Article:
- Gather and manage data, patients and regulatory overseers
- Adhere to safety protocols and regulatory guidance across the entire clinical trial lifecycle
Radiographers, also known as diagnostic radiographers and medical radiation technologists, mostly work with specialists in different departments within the hospital such as oncology, gastrointestinal and neurology to advise their findings in the images.
Through exposure to more patients and experience, radiographers may also contribute towards analysing the captured images to recommend or develop treatment plans for patients who are in need of care.
However, it is important to note that a radiographer works in a rather high-stress environment, especially in trauma centres where quick diagnosis is critical to the patient’s outcomes.
Radiographers must have a genuine interest in patient care and healthcare. Before becoming a diagnostic radiographer, one must obtain the following education and scientific background:
- Bachelor degree or diploma in diagnostics radiography
- Certificate of registration Part II or above (Category D) with valid practicing certificate issued by the Radiographer Board of Hong Kong
5. medical device sales manager
The job of the medical device sales manager is more complex and sophisticated than it sounds. They have to know the inside-out of a medical device and make recommendations to healthcare specialists and surgeons on the most suitable product that will lead to better patient outcomes. In some cases, they can even be found in operating theatres to provide surgery support.
You can only imagine how busy the medical device sales job is! Here’s what a typical day of a medical device sales manager would look like:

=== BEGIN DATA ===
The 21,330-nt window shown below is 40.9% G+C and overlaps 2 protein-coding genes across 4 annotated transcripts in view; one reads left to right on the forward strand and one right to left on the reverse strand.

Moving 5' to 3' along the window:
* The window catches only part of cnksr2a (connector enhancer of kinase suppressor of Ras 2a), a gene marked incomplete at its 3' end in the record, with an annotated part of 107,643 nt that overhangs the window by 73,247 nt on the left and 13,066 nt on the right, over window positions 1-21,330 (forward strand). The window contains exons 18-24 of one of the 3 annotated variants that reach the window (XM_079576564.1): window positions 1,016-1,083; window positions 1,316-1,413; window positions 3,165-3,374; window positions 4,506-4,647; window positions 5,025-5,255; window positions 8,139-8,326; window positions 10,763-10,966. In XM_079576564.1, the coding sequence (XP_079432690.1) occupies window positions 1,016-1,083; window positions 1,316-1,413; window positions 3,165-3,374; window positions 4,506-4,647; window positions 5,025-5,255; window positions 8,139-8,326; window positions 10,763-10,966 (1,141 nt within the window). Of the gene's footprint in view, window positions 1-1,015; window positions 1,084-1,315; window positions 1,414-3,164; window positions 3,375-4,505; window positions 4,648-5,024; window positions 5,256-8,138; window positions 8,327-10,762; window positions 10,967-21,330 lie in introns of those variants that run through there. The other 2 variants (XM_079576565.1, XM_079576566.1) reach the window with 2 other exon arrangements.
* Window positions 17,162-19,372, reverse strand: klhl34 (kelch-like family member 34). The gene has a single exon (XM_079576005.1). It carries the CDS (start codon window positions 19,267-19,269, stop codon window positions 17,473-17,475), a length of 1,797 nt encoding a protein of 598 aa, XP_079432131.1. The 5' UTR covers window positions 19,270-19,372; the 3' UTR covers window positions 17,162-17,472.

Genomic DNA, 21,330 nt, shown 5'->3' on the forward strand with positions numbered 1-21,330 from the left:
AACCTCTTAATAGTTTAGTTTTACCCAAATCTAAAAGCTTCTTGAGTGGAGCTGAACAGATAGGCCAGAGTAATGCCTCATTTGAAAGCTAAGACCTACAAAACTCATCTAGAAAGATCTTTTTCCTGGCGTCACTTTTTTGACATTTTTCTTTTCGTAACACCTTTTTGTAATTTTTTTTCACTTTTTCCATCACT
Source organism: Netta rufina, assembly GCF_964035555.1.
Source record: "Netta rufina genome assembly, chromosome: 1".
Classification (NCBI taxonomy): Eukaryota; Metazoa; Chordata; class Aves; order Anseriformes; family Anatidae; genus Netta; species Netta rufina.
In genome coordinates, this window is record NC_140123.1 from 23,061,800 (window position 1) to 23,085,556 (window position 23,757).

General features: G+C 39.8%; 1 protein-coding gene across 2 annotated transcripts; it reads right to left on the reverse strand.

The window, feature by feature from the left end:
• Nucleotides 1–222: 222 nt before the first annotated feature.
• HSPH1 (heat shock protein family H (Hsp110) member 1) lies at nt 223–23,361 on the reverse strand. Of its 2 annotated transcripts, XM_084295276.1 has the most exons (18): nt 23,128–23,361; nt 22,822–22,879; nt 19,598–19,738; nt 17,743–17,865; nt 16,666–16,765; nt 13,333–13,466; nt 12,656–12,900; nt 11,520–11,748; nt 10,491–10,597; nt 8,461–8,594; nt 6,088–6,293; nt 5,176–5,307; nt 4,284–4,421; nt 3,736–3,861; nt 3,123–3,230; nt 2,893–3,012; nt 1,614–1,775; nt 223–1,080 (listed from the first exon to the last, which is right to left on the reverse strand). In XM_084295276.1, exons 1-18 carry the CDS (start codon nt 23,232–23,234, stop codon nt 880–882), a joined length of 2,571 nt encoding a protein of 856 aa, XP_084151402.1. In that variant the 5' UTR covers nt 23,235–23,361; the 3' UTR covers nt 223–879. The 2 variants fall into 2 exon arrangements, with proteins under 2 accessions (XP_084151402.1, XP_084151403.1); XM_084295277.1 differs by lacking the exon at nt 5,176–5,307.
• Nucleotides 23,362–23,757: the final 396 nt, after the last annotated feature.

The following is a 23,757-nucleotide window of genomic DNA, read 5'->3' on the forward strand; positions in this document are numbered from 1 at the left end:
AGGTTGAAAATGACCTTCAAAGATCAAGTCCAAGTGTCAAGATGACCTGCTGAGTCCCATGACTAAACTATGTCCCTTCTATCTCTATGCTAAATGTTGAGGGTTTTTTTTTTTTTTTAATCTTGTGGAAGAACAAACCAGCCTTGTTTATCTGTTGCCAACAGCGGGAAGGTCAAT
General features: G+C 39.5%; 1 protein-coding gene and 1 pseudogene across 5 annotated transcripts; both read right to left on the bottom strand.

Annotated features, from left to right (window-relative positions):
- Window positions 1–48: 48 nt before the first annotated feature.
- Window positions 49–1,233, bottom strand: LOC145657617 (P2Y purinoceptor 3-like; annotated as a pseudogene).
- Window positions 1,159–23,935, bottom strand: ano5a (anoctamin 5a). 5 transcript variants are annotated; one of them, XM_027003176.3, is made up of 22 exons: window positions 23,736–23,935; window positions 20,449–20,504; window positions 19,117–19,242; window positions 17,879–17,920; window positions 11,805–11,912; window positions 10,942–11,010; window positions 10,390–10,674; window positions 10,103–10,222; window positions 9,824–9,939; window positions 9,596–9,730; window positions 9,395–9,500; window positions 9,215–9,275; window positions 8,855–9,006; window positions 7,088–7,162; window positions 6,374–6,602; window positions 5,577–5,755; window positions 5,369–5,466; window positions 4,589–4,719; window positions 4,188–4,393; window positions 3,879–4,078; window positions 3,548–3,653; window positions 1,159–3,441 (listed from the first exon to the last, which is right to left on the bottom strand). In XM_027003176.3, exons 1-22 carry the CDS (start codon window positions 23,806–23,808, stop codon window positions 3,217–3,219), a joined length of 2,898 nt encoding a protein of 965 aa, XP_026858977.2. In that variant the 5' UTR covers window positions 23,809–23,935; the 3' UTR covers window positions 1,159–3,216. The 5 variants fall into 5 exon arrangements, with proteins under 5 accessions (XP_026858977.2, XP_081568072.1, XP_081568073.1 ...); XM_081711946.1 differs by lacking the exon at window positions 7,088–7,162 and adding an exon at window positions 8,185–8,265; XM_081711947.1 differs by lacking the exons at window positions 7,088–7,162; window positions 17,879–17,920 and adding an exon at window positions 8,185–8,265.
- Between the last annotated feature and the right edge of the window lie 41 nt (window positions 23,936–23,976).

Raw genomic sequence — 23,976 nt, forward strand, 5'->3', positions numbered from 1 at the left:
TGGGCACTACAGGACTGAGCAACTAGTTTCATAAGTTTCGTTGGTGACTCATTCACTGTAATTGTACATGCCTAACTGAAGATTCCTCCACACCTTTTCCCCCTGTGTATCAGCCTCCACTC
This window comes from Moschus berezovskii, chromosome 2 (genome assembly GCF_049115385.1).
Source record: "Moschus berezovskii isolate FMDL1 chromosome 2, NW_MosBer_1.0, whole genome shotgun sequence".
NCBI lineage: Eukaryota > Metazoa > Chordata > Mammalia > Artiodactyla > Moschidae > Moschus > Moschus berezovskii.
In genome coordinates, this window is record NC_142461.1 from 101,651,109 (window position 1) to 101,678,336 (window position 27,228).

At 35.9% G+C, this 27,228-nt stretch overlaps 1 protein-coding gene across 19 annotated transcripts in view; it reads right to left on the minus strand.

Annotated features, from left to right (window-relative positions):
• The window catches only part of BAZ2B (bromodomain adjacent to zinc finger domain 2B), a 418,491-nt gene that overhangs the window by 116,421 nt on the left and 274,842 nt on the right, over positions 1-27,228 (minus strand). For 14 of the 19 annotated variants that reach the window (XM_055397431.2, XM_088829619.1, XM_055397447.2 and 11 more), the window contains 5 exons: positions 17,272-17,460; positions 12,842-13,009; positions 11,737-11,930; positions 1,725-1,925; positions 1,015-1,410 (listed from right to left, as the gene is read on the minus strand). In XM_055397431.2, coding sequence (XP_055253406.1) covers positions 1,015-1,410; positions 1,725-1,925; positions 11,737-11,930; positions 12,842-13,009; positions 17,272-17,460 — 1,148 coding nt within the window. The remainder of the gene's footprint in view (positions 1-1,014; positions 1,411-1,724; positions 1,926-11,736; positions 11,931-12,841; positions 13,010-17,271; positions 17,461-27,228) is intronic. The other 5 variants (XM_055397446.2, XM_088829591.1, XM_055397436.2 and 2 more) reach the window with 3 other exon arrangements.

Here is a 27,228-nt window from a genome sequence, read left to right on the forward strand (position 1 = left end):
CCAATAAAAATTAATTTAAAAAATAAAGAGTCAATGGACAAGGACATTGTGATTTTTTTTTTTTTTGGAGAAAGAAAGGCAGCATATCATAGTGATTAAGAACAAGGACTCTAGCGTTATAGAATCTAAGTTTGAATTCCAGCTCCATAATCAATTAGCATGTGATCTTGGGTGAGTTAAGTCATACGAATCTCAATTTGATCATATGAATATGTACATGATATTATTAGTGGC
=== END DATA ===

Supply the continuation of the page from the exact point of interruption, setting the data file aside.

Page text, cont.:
- Network and build relationships with surgeons and healthcare professionals
- Develop and conduct training sessions with healthcare professionals on product efficiency and safety
- Participate in conferences and symposiums to stay up-to-date with the latest medical technology
- Work with their team to drive and meet sales targets
6. product specialists
While product specialists are not required to provide surgical support like medical devices sales professionals, they will need to keep up with the latest scientific research and share relevant literature review papers with healthcare professionals. These research papers can help build confidence in healthcare professionals to recommend and prescribe life-saving drugs to patients who need new treatment plans.
The product specialist jobs also require to network frequently with the medical community to gather insights and understand any new concerns or challenges they are facing at work. The intelligence that the product specialists provide not only helps improve sales & marketing strategies, it also enables stakeholders to make informed decisions on their research & development investments.
Your salary would depend on your diagnostic field, level of expertise, work experience and job responsibilities.
A product specialist earns a median salary of $20,000 to $30,000 every month, excluding travel allowance and sales commissions.
7. medical writer
Medical writers are modern-day scribes in the pharmaceutical and life sciences industries. They have a key role to play in communicating critical scientific information across important channels and influencing diverse stakeholders.
That means they have to be capable of wielding their pens to engage with a wide range of different audiences. This is also a role that you can usually carry out remotely, which is a key consideration in light of COVID-19 restrictions.
Medical writers are sometimes referred to by a host of different names on today’s job boards. These job titles include:
- Medical editors
- Freelance medical editors
- Regulatory editors
If you aren’t seeing what you’re looking for when browsing for jobs, you may want to sprinkle in some of these other keywords to expand your search.